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Usurped By Legend: A Review Of Matthew Gavin Frank’s ‘Preparing The Ghost’

When you read something in a book, do you believe it? You might say, “Of course not if it’s...

Squid Lady Parts

This Bobtail squid was imaged by the Deep Discover ROV in Atlantis Canyon, is less than one foot...

What's Missing From The World's Largest Cephalopod Exhibit

Guess who’s not being displayed in the Monterey Bay Aquarium's new "Tentacles" exhibit, opening...

It's the Most Squidful Time of the Year!

In case you missed the memo (HOW COULD YOU), we're in the middle of International Cephalopod Awareness...

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Danna StaafRSS Feed of this column.

Cephalopods have been rocking my world since I was in grade school. I pursued them through a BA in marine biology at the University of California, Santa Barbara, followed by a PhD dissertation at... Read More »

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The world's biggest squids (accurately named "giant" and "colossal") have the world's biggest eyes, which may seem like a no-brainer until you consider that they are by no means the world's biggest animals. And yet, their eyes are more than twice the size of a blue whale's. Why?

A group of Swedish, American, and Israeli scientists (gotta love that multicultural research!) suggests that big squid need big eyes to see their big predators--sperm whales. Specifically, big eyes are great for spotting the luminous clouds kicked up by sperm whales as they jostle the bioluminescent plankton of the deep.
Artist Laura Hines has done a couple of gorgeous illustrations of Humboldt squid.


Humboldt Squid #1 (above) is a rendering of this photograph from the Monterey Bay Aquarium Research Institute:


It's a great example of how illustration can improve on photography. The pencil clarifies and emphasizes detail that was obscured by the camera. Lovely work! h/t Squid.us
Thanks to my awesome brother, I have now acquired and read the full text of the paper I blogged about yesterday: "Purification and in vitro antioxidative effects of giant squid muscle peptides on free radical-mediated oxidative systems."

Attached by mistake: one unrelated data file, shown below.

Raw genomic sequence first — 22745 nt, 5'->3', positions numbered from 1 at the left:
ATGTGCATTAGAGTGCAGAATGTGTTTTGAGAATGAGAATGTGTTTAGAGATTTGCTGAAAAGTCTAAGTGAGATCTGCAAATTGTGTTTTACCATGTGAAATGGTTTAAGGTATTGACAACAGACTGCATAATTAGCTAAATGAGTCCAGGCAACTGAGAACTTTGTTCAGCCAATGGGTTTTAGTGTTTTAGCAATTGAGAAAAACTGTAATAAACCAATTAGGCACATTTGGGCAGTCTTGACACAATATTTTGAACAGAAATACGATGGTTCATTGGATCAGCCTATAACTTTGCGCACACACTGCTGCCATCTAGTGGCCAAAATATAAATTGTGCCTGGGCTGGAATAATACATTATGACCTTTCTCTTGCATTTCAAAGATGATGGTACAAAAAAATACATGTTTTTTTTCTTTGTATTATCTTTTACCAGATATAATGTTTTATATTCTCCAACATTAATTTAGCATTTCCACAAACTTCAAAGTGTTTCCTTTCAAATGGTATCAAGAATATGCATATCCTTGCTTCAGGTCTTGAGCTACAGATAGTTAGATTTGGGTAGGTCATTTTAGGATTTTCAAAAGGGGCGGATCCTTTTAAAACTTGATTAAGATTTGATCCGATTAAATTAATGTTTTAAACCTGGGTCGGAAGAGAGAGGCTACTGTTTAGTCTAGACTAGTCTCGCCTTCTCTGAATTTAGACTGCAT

I was promptly horrified by the authors' two-sentence background about the animals whose skin they were studying:
UPDATE: I've learned more about how antioxidants work since writing this post.

Maybe this is a sign that I've become cynical, but when I first read that peptides found in squid skin can slow aging, lower blood pressure, activate neurons, and reduce memory loss, I was like pshaw, right!
Is the Age of Exploration long dead? At The Last Word on Nothing, Richard Panek made the point that there's no longer anywhere on Earth people haven't been. Even the South Pole, which many would consider the most remote spot on the planet, is a regular tourist destination.

Ah! But what about the deep sea? Humans obviously haven't seen every inch of it--not even close. And the deepest spot in the ocean, the Challenger Deep, is much harder to visit than the South Pole. In fact, only one manned expedition has ever touched bottom, making it more like the moon than the pole.
The Telegraph's first picture of the day is a terrifying action shot of a huge dolphin's toothy maw, about to chomp down on a sweet little red squid. Go look at it! Right now! But it's not my fault if you get nightmares. 
Dolphins are so scary.

(As this picture was shot in the Bahamas, the squid is most likely a Caribbean Reef Squid.)